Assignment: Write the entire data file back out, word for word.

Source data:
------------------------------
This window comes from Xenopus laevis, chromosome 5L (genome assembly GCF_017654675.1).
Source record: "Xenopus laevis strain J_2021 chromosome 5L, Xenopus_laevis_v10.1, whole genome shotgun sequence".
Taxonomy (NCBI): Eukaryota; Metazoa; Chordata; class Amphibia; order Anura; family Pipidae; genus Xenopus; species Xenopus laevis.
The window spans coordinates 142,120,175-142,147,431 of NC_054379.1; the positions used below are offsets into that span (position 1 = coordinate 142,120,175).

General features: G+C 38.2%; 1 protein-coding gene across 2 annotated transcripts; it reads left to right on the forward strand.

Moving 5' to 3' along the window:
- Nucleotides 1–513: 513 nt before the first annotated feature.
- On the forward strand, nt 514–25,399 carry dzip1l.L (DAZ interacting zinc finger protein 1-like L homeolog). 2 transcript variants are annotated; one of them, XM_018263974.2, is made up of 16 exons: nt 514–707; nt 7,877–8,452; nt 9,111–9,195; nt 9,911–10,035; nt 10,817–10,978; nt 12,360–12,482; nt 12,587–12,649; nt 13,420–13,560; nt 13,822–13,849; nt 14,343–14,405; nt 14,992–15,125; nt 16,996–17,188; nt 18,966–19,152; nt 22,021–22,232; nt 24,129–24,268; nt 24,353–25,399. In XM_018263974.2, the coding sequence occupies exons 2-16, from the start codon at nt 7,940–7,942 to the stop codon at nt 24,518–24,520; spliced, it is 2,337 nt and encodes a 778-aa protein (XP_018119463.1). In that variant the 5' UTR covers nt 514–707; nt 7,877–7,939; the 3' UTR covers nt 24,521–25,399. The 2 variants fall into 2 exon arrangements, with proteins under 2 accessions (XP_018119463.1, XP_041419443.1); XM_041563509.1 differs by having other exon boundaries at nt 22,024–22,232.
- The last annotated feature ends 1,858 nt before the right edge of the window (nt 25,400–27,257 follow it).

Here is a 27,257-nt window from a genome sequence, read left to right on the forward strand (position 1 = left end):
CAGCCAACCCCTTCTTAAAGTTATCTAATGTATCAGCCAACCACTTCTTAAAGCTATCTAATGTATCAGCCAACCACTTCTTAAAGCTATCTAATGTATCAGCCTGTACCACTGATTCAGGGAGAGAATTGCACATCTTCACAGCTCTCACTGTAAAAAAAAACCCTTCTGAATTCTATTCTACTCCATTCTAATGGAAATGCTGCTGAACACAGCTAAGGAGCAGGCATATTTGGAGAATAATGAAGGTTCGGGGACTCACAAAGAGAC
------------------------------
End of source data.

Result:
This window comes from Xenopus laevis, chromosome 5L (genome assembly GCF_017654675.1).
Source record: "Xenopus laevis strain J_2021 chromosome 5L, Xenopus_laevis_v10.1, whole genome shotgun sequence".
Taxonomy (NCBI): Eukaryota; Metazoa; Chordata; class Amphibia; order Anura; family Pipidae; genus Xenopus; species Xenopus laevis.
The window spans coordinates 142,120,175-142,147,431 of NC_054379.1; the positions used below are offsets into that span (position 1 = coordinate 142,120,175).

General features: G+C 38.2%; 1 protein-coding gene across 2 annotated transcripts; it reads left to right on the forward strand.

Moving 5' to 3' along the window:
- Nucleotides 1–513: 513 nt before the first annotated feature.
- On the forward strand, nt 514–25,399 carry dzip1l.L (DAZ interacting zinc finger protein 1-like L homeolog). 2 transcript variants are annotated; one of them, XM_018263974.2, is made up of 16 exons: nt 514–707; nt 7,877–8,452; nt 9,111–9,195; nt 9,911–10,035; nt 10,817–10,978; nt 12,360–12,482; nt 12,587–12,649; nt 13,420–13,560; nt 13,822–13,849; nt 14,343–14,405; nt 14,992–15,125; nt 16,996–17,188; nt 18,966–19,152; nt 22,021–22,232; nt 24,129–24,268; nt 24,353–25,399. In XM_018263974.2, the coding sequence occupies exons 2-16, from the start codon at nt 7,940–7,942 to the stop codon at nt 24,518–24,520; spliced, it is 2,337 nt and encodes a 778-aa protein (XP_018119463.1). In that variant the 5' UTR covers nt 514–707; nt 7,877–7,939; the 3' UTR covers nt 24,521–25,399. The 2 variants fall into 2 exon arrangements, with proteins under 2 accessions (XP_018119463.1, XP_041419443.1); XM_041563509.1 differs by having other exon boundaries at nt 22,024–22,232.
- The last annotated feature ends 1,858 nt before the right edge of the window (nt 25,400–27,257 follow it).

Here is a 27,257-nt window from a genome sequence, read left to right on the forward strand (position 1 = left end):
CAGCCAACCCCTTCTTAAAGTTATCTAATGTATCAGCCAACCACTTCTTAAAGCTATCTAATGTATCAGCCAACCACTTCTTAAAGCTATCTAATGTATCAGCCTGTACCACTGATTCAGGGAGAGAATTGCACATCTTCACAGCTCTCACTGTAAAAAAAAACCCTTCTGAATTCTATTCTACTCCATTCTAATGGAAATGCTGCTGAACACAGCTAAGGAGCAGGCATATTTGGAGAATAATGAAGGTTCGGGGACTCACAAAGAGAC